The largest humanitarian program in UN history, the Oil for Food program was also a hotbed of corruption. And before he's long in his post, the CIA warns Michael about the kickbacks between leaders as well as the mysterious death of his predecessor in a scene reminiscent of The Firm.


Using standard genre tactics like cardboard character types we're not sure our lead can trust, we're quickly introduced to the film's obligatory potential love interest, Nashim (nicely played by actress Belçim Bilgin). A beautiful political activist with inscrutable motives, Nashim opens Michael's eyes to the bribery and fraud all around him.

Unfortunately there's zero chemistry between Bilgin and James or really anyone and James. Filling in for Hunger Games actor Josh Hutcherson after he pulled out due to valid concerns for location safety – considering that Fly was planning to shoot in Jordan and therefore had no locations planned for its eventual substitute Morocco – James seems like he'd rather be anywhere than here.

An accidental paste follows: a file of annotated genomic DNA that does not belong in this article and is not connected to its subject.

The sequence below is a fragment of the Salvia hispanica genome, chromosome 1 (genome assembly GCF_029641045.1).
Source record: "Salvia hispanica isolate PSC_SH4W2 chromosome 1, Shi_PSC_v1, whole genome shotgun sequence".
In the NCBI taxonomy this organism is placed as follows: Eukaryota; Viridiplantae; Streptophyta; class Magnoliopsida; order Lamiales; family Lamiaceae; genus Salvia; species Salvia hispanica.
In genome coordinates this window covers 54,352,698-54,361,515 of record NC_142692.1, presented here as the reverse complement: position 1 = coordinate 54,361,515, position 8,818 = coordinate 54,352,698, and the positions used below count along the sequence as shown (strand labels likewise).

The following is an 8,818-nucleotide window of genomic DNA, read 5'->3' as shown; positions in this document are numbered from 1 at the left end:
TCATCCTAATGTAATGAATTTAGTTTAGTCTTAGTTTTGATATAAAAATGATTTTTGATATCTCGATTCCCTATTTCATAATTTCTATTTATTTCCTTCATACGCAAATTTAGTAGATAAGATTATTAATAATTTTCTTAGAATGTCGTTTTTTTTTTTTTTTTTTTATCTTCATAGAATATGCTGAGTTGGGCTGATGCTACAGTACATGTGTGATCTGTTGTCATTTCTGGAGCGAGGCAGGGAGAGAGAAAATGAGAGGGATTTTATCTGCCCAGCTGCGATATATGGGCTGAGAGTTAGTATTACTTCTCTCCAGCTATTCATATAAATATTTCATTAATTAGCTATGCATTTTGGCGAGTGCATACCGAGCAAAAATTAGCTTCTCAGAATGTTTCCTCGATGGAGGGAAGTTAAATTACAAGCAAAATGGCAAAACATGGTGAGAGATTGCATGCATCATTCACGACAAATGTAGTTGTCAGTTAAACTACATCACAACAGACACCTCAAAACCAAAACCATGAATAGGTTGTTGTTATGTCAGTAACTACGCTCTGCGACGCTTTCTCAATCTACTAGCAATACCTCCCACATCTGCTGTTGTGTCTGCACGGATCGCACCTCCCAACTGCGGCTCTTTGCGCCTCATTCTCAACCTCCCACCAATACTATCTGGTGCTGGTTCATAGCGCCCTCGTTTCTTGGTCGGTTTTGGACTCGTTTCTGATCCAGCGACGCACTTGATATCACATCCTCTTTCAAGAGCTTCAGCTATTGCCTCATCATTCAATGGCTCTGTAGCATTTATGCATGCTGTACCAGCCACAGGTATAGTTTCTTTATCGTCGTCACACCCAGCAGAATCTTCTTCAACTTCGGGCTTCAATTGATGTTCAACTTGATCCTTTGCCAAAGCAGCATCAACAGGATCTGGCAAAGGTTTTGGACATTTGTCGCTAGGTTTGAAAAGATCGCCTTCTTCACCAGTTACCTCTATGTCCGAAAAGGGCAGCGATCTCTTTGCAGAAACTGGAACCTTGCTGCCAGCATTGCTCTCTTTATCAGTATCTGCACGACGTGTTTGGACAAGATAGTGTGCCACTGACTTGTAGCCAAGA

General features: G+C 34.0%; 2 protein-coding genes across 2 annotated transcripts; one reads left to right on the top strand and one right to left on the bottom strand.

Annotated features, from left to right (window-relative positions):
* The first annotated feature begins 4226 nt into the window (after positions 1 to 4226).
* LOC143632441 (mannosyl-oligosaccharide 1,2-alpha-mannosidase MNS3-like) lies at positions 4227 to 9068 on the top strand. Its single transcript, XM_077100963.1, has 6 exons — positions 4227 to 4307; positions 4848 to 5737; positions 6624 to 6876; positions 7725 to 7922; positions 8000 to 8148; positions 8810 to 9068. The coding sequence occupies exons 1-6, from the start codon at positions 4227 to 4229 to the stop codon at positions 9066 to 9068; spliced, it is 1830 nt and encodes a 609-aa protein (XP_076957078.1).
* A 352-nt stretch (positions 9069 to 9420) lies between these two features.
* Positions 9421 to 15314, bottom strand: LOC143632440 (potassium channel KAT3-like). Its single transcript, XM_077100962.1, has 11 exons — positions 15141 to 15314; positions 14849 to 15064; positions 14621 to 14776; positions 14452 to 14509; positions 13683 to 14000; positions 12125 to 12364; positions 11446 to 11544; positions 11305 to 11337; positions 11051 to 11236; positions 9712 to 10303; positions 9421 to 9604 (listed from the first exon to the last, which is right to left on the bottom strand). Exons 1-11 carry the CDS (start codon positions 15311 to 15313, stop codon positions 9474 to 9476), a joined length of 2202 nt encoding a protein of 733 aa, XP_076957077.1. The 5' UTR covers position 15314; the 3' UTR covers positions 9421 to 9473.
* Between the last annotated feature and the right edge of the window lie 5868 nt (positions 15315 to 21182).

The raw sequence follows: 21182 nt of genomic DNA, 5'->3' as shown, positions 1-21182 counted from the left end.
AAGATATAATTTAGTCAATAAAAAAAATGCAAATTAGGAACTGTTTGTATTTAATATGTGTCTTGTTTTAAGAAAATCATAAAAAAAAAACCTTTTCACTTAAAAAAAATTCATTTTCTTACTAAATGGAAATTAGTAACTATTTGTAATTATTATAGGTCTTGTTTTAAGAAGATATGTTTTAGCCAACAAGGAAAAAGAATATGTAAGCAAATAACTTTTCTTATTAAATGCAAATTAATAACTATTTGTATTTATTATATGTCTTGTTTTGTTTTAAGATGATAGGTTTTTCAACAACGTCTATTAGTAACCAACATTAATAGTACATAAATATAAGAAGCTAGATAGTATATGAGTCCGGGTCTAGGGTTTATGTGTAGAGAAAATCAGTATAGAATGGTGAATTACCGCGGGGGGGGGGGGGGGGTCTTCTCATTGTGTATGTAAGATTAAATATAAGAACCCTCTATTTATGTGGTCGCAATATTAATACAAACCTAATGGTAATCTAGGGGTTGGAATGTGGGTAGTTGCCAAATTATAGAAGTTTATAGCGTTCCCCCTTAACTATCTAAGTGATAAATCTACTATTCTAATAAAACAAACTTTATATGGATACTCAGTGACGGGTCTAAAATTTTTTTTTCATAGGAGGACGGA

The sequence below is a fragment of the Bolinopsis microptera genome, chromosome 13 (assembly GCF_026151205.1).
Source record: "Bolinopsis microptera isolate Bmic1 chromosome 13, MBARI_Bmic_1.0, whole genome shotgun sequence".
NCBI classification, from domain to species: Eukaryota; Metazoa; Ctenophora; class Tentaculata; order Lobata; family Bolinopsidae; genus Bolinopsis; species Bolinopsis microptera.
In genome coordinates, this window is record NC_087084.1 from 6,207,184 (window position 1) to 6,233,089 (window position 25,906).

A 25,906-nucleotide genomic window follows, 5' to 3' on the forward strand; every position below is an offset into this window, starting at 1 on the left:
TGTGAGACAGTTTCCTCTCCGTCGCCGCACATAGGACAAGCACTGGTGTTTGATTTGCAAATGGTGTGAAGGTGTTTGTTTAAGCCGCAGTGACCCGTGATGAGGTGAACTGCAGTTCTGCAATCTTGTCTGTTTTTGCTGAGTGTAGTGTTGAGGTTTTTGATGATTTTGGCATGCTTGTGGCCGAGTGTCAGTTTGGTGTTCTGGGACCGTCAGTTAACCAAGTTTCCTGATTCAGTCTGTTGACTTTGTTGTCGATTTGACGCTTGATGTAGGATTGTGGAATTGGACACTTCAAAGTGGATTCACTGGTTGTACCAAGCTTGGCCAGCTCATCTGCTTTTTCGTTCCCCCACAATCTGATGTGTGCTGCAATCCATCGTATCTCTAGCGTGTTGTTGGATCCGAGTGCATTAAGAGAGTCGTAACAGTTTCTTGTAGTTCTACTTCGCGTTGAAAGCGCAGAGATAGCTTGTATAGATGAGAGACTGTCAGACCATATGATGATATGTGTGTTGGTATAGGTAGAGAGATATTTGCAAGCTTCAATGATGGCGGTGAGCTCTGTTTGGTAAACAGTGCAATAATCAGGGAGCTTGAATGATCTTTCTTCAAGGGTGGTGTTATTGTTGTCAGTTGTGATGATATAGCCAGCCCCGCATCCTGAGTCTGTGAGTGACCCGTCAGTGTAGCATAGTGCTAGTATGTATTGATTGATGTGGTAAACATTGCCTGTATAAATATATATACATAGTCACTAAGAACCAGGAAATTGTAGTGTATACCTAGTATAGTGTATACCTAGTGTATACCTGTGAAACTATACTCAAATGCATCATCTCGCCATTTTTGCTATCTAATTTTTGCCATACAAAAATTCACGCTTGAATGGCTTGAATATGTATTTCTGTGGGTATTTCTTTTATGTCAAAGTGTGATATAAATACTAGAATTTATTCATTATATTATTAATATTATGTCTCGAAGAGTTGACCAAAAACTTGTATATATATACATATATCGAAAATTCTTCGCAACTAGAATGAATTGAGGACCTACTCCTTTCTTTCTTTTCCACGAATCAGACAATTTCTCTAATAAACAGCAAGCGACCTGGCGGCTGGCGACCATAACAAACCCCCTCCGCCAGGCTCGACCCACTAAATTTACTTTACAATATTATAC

Although Backstabbing manages to pick up momentum for its relatively exciting third act, the bulk of picture doesn't offer conspiracy thriller fans much they haven't seen before. Unsure whether it wants to be a talky cautionary tale about governmental and corporate corruption or an ethical thriller with plenty of action and intrigue, it settles on very little of either (despite Fly's intentions as described in a behind-the-scenes Blu-ray extra).

Released straight to disc and digital, ultimately the whole production feels slapdash and routine. An uneven effort from Fly and co-scripter Daniel Pyne, Pyne has had much more success in previous genre collaborations from the Tom Clancy adaptation of The Sum of All Fears to The Manchurian Candidate remake, both of which fare much better than this one.

And though it might work on the level of a slightly above average made-for-cable movie, as a feature in its own right, not even Kingsley's masterfully accented and frequently flippant use of the F-word is enough to recommend Beginners.